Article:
He was right in front of me and I hadn’t seen the barrier either, so it was him or me. Quite thankful for his pain.

I ran just behind one of the pacers for quite a bit of this section.  But kept being wacked on the head by his flailing balloon, so I moved alongside instead.

The first relay changeover point was at 6 miles and I knew there would be porta-loos.

6 – 8 Miles

At  the six mile relay change over  I pushed out through the crowd at the sides and found a free porta-loo. Back on the route and I had lost my pacers again. Spent the next couple of miles trying to catch up with them. I made a mental note at this point not too drink too much or I would have to go again, so for the majority of the water stations for the next 10miles I sipped some and threw the rest over my head. This was to be the stupidest thing I would do all day.

The marathon route at this point  goes right through the city centre, very near to the start line. My very loyal support team of Louise (wife), Joanne (sister) and Naomi (sister) cheered me on as I ran past at about 7 miles.

Now began the toughest part of the route. Over the next 7 miles the marathon route climbs 317 ft, that’s roughly the height of the Eiffel Tower. After that, it then descends to nearly sea-level over just 1.5miles, a real knee buster of a drop.

For energy I had worked out a very elaborate plan involving taking various foods at certain point. The basic plan was to eat something every 30mins after 1hour.  I had with me jelly beans and energy gels in my running belt. Both these would turn out to be a mistake. While training I had eaten jelly beans as I found them to be quite motivating, but I hadn’t eaten very many of them at a time. Also while training I had used different energy gels, the ones I had with me were concentrated and had to be taken with water.

I started eating some of the jelly beans just before 7 miles. I took my first energy gel at the 8 mile water station, washing it down with a cup of water. Bit sickening.

8 – 10 Miles

Tragedy struck shortly after 9 miles, on the Shankill Rd. The pacer in front of me was running past a security fence and his helium balloon innocently floated into it. The unwitting balloon hit the spikes at the top, let out a death-pop and slumped to the ground. The devastated pacer untied his deflated friend and deposited the remains in the next bin.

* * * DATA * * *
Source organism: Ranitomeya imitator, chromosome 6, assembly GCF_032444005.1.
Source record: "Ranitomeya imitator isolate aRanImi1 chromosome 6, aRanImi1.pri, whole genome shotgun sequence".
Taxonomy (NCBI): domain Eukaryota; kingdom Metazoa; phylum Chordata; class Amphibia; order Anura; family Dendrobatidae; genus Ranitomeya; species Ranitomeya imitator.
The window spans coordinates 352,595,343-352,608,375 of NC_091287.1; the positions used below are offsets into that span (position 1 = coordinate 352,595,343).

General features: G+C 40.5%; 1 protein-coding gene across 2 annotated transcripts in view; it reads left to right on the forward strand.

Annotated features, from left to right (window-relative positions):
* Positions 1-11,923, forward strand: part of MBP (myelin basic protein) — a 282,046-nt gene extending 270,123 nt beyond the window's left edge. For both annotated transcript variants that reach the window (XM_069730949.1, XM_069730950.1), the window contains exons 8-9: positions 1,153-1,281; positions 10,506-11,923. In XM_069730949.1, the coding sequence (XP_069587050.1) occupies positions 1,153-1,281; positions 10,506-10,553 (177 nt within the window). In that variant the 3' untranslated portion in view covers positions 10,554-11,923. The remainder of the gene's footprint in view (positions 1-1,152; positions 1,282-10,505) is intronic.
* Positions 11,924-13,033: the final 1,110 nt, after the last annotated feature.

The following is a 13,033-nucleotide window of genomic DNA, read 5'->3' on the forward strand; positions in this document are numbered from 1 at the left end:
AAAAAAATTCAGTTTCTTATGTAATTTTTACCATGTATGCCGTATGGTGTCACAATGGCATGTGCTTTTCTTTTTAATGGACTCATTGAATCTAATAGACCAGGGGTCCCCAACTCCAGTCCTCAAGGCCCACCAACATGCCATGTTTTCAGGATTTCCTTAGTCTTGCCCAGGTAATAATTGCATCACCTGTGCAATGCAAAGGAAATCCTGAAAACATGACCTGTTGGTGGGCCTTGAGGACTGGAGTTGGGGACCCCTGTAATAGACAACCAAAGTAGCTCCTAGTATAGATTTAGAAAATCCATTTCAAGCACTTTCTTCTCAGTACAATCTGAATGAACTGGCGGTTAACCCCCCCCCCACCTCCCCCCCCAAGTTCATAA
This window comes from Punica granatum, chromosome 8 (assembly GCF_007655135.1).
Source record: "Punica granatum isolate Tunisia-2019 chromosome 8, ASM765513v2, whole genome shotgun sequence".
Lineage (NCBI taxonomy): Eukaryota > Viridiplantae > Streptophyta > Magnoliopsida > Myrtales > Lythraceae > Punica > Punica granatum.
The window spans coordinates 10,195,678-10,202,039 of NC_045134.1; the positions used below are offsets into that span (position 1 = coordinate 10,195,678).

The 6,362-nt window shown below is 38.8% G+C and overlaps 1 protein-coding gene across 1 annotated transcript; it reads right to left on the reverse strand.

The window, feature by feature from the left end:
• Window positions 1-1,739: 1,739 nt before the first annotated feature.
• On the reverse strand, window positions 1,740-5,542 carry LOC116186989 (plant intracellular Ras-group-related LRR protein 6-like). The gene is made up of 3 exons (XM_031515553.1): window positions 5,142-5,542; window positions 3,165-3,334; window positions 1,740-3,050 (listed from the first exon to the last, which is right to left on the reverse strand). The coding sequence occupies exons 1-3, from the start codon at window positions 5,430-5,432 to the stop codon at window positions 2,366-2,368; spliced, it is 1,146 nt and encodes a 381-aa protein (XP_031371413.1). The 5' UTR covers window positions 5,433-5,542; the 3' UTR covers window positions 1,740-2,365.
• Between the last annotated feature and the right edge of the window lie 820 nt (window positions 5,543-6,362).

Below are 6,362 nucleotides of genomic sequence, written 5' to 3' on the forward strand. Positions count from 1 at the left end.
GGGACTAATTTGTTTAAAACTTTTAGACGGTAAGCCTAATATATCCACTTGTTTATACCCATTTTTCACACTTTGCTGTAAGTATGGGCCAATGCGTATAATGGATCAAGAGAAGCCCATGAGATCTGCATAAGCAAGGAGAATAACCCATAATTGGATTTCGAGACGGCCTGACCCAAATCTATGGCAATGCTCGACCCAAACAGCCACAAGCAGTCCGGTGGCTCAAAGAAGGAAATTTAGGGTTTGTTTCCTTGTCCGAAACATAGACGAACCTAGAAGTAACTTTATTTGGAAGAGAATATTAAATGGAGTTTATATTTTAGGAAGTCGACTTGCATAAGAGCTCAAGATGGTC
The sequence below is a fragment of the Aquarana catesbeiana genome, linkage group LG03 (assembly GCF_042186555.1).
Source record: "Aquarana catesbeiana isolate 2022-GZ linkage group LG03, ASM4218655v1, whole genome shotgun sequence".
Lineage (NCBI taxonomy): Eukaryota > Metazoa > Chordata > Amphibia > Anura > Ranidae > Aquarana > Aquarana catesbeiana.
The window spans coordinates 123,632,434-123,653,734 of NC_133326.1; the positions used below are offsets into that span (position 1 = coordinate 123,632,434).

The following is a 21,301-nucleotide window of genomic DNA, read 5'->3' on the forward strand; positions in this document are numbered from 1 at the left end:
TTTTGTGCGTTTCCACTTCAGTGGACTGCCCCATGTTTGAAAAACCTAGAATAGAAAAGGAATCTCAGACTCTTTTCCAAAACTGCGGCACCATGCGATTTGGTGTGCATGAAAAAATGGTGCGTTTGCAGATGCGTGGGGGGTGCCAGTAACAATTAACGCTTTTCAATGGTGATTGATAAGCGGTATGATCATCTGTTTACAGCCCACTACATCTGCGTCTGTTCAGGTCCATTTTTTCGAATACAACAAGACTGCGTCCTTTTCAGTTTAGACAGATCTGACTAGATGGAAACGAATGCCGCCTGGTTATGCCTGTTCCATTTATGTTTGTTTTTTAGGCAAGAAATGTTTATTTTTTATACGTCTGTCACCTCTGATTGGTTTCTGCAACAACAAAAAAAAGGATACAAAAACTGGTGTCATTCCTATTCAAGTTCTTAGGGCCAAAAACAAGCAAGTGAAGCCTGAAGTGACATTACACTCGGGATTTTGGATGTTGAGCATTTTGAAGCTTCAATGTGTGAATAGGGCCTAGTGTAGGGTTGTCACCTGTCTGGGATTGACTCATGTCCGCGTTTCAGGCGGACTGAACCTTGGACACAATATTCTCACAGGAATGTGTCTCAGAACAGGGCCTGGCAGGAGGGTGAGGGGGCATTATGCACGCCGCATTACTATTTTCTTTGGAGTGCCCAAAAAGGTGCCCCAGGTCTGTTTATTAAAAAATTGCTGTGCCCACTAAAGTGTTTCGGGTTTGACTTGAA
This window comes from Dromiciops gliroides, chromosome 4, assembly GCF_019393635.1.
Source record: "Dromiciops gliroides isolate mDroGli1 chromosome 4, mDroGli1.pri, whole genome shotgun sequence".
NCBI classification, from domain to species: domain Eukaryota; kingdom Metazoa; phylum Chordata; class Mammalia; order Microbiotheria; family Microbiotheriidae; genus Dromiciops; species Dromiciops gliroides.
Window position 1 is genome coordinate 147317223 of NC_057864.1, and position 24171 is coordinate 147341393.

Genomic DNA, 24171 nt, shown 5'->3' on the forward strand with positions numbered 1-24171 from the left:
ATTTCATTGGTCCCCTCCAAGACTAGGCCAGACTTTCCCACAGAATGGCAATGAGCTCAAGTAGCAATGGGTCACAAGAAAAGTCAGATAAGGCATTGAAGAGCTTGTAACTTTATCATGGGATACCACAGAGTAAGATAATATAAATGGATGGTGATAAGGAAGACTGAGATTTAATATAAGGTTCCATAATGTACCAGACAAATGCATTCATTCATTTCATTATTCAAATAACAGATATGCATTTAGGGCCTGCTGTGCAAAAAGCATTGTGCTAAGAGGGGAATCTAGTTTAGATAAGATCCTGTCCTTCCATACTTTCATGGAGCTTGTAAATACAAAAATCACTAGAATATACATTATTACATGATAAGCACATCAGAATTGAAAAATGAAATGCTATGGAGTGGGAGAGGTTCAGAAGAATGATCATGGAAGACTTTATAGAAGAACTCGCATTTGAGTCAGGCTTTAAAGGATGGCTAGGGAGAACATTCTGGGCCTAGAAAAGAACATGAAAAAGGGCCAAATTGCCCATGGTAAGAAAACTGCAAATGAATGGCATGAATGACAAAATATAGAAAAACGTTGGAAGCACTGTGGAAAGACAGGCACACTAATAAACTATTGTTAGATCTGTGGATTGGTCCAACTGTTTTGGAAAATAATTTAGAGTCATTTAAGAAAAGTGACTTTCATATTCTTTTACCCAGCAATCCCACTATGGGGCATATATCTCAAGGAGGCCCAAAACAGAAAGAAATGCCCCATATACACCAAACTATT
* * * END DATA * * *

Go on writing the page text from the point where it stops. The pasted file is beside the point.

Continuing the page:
I was particularly energised at around 9 miles, perhaps hearing what sounded like a quiet gunshot on the streets of Belfast gave me a burst of adrenaline. At any rate I suddenly felt like I was having a great time and started speeding up the hill. The day was getting hotter.

A particularly steep section just before 10miles brought me to my senses and I slowed down. I didn’t drink anything at the 12 mile water station, just threw it over my head.

10 – 12 Miles

The route levels out for about a mile, before a much steeper climb starts. During the level bit the sun came out and suddenly it was a completely difference race. I started to feel uncomfortable and sweat was pouring down my face.  I think I trained in warm sunny weather about 2 or 3 times. The rest of the time it was overcast, or raining, or snowing. So being acclimatised to cold weather, the heat was killing me. Hardly drinking anything for the past 10 miles hadn’t helped.

Not quite realising that the problem was water instead of energy, I decided to down another energy gel. I knew there would be a water station soon so I ate the sweet sickly syrup. Grabbing a cup of water at the water I kept running. I carefully folded the edge of the paper cup so I could drink while running.

Tripped on the pavement. Split nearly all the water.

It was at least another mile before I got any more water. By that time the mess of syrup and jellybeans in my stomach was making me feel really sick. Felt like I was on the verge of being sick for at least the next hour, which also meant I didn’t eat anything more until then.

12 – 14 Miles

This was the part of the marathon where it really hit me just how difficult this was going to be. Especially if I wanted to finish in four hours. The hill got steeper , the sun got hotter and I started to feel like I was loosing energy. For the first time I wanted to stop. I wanted to stop running and just walk, or better sit down on the ground. But I was determined not to stop before the top of the hill. Shortening my pace and moving forward on my feet I pushed on up.

It was then I noticed black dots floating in front of me. I had been concentrating so hard on putting one foot in front of the other that I hadn’t really been breathing. My head started to float about and I realised I was in real danger of keeling over. Slowed down until I was practically walking. Just breathing deeply and berating myself for forgetting such a basic thing.

A few deep breaths later my head cleared. Looking up I could see the top of the hill. I had been running solidly for over two hours and was still on track for a 4 hour finish.